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Yellowstone Supervolcano: Some Things To Consider


When it comes to cataclysmic events that could cause a global SHTF, a super volcanic eruption ranks right around the top.  A super volcanic eruption of the Yellowstone volcano in the United States would likely cover much of the nation in volcanic ash.

Additionally, gigantic volumes of volcanic particles would be forced high into a layer of the atmosphere called the “stratosphere” where it would likely remain for several years.

A large amount of volcanic ash being suspended in the atmosphere would have an impact on the amount of incoming solar radiation making it to the surface of the planet.  The Earth depends on sunlight to warm the planet.

A major disruption in sunlight reaching the surface of the Earth will cause disruptions in weather patterns and plant life (causing a domino effect).  After a super volcanic eruption, it is thought that global temperatures would fall dramatically causing a nuclear style winter.

Volcanic eruptions are measured on the Volcanic Explosivity Index (VEI).  The VEI is basically a measure of a volcano’s characteristics.

Three of the primary characteristics measured are:

1.) The volume of volcanic material (aka ejecta) being ejected from a volcanic explosion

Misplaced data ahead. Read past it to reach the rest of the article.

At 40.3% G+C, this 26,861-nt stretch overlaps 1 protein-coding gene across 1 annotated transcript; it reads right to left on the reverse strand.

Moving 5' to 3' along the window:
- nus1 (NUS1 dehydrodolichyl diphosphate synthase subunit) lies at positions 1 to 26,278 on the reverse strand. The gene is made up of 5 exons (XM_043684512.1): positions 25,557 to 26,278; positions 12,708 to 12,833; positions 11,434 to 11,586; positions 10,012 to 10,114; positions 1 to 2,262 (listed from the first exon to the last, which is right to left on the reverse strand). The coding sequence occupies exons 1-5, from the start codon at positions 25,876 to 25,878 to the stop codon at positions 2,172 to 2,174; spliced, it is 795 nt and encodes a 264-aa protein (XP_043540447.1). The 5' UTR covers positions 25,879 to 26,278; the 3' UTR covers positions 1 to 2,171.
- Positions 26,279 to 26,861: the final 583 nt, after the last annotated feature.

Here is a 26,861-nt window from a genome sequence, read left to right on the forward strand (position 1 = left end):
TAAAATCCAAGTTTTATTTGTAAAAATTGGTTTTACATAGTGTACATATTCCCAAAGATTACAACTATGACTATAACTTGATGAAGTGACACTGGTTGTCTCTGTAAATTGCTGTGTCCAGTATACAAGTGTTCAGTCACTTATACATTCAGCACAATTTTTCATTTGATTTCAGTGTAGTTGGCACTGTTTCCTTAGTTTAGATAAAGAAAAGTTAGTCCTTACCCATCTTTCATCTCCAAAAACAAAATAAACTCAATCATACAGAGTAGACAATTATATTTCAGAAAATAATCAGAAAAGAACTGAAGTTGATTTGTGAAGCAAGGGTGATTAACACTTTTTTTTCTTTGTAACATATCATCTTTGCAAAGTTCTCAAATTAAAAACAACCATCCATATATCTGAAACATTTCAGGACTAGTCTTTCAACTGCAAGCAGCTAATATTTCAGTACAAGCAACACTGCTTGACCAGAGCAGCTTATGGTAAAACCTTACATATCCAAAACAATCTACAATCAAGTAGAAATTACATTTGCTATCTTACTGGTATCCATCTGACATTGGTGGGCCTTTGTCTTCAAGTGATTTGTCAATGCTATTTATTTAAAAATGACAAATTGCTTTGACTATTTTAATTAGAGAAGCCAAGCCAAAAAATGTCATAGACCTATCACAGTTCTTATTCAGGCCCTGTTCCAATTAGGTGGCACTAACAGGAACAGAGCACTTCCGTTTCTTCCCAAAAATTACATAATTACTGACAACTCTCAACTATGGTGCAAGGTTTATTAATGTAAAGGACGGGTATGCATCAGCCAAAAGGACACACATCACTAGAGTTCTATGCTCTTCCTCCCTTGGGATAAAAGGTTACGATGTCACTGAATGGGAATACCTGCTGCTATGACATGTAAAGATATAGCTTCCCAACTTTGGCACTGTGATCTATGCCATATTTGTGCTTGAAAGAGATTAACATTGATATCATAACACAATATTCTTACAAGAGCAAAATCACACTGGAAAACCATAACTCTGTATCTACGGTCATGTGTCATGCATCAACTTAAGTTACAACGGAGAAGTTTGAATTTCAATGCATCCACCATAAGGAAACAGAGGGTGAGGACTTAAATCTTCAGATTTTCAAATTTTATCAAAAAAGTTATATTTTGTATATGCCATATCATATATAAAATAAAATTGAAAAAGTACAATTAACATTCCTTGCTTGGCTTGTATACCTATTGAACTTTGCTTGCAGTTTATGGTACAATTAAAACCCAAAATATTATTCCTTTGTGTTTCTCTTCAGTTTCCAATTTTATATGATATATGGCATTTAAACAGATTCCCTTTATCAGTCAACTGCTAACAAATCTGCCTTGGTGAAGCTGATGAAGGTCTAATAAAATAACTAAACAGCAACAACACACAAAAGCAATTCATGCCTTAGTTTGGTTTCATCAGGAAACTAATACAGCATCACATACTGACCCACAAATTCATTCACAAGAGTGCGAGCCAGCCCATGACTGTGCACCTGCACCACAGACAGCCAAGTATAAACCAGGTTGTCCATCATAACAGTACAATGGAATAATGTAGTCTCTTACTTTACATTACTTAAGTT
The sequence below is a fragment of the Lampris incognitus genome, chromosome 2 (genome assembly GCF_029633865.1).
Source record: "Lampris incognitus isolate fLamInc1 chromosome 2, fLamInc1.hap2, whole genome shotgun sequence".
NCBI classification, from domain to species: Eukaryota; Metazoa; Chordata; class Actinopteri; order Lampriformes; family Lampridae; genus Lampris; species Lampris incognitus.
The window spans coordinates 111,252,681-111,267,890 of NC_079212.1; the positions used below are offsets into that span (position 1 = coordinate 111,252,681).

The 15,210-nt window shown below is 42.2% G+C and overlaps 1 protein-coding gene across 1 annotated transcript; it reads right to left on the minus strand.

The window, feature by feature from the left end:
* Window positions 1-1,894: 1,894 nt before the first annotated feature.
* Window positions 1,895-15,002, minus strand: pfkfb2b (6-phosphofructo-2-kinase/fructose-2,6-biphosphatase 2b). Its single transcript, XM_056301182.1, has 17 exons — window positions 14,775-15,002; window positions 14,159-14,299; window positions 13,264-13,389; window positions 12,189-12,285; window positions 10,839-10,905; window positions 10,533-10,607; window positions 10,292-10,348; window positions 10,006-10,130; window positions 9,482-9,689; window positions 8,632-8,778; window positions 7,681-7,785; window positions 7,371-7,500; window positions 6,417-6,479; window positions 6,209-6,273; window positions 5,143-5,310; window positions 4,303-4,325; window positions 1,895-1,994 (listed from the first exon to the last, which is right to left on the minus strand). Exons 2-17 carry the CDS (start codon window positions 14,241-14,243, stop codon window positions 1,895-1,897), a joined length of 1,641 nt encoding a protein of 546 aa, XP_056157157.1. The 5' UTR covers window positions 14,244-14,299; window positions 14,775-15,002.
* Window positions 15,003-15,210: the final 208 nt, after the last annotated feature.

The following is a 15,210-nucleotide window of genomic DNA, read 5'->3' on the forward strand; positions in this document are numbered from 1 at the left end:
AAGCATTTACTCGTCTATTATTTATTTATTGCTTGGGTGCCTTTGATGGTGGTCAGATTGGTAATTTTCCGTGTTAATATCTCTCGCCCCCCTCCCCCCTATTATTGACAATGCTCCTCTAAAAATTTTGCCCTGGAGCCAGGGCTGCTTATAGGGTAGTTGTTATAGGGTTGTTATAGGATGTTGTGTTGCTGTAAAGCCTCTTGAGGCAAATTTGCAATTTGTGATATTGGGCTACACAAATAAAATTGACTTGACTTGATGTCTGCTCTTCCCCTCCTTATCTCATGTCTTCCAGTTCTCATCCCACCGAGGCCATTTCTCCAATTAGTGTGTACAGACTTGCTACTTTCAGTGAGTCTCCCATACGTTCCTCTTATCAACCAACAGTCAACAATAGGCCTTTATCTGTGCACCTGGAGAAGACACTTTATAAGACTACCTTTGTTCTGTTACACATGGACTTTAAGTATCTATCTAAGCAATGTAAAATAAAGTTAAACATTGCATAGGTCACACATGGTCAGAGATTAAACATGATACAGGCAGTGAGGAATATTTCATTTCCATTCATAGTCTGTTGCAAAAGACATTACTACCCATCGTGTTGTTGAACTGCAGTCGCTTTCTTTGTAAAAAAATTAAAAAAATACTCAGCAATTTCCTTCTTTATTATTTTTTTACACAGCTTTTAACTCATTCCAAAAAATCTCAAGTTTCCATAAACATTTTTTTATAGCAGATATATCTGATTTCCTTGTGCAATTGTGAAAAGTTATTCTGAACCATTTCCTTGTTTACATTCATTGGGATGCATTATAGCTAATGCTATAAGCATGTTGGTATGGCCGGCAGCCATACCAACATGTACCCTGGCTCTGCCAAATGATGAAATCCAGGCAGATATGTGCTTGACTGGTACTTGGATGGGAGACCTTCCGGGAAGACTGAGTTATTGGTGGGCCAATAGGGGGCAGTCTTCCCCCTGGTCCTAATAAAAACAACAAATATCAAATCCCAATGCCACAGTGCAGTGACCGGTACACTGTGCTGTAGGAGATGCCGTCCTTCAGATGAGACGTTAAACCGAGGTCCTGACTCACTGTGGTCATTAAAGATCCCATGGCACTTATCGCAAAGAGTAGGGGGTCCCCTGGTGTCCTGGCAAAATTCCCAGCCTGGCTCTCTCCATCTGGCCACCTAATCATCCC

2.) The description of a volcanic explosion
3.) The height at which the volcanic plume reaches

Here is the scale just based on the volume of material ejected:

VEI=8 – >1000 cubic kilometers
VEI=7 – >100 cubic kilometers
VEI=6 – >10 cubic kilometers
VEI=5 – > 1 cubic kilometers
VEI=4 – > 0.1 cubic kilometers
VEI=3 – > 0.01 cubic kilometers
VEI=2 – > 0.001 cubic kilometers
VEI=1 – > 0.0001 cubic kilomters

Super volcanic eruptions are eruptions categorized as VEI 8 eruptions.  This is classified as an “Ultra-Plinian” eruption.  VEI 8 eruptions are eruptions ejecting a volume of at least 1000 cubic kilometers (about 240 cubic miles) of ejecta.  The plume heights for a VEI 8 eruption would exceed 25km (approximately 82,000 feet).  The description of an eruption in the VEI 8 range is “mega colossal”.

Here is a graphic from the USGS to give you an idea of the magnitude of a super volcanic eruption compared to other eruptions:



Yellowstone is monitored around the clock by the Yellowstone Volcano Observatory (YVO).

A large scale eruption will likely be preceded with plenty of warning time.  Geologists keep a close eye on many different potential indicators of a pending eruption.  They are basically looking for signs of big changes/movement within the magma chamber beneath Yellowstone.

Many scientists agree that the odds of Yellowstone erupting any time soon are very low.  According to the USGS, there is about an annual “0.00014%” chance of another caldera forming eruption happening at Yellowstone.

Contrary to what some people claim, Yellowstone is not overdue for another super volcanic eruption according to the USGS.  The USGS uses the average of the 2 estimated intervals between the 3 major eruptions to come up with an estimated average of 730,000 years.  The last cataclysmic eruption was thought to be around 640,000 years ago.

An eruption at Yellowstone might not necessarily be super volcanic in size.  There could be smaller scale eruptions at Yellowstone.


Even though the chances of a major eruption are thought to be exceedingly low, no one really knows for sure when it will erupt, or the true effects of a super volcanic eruption.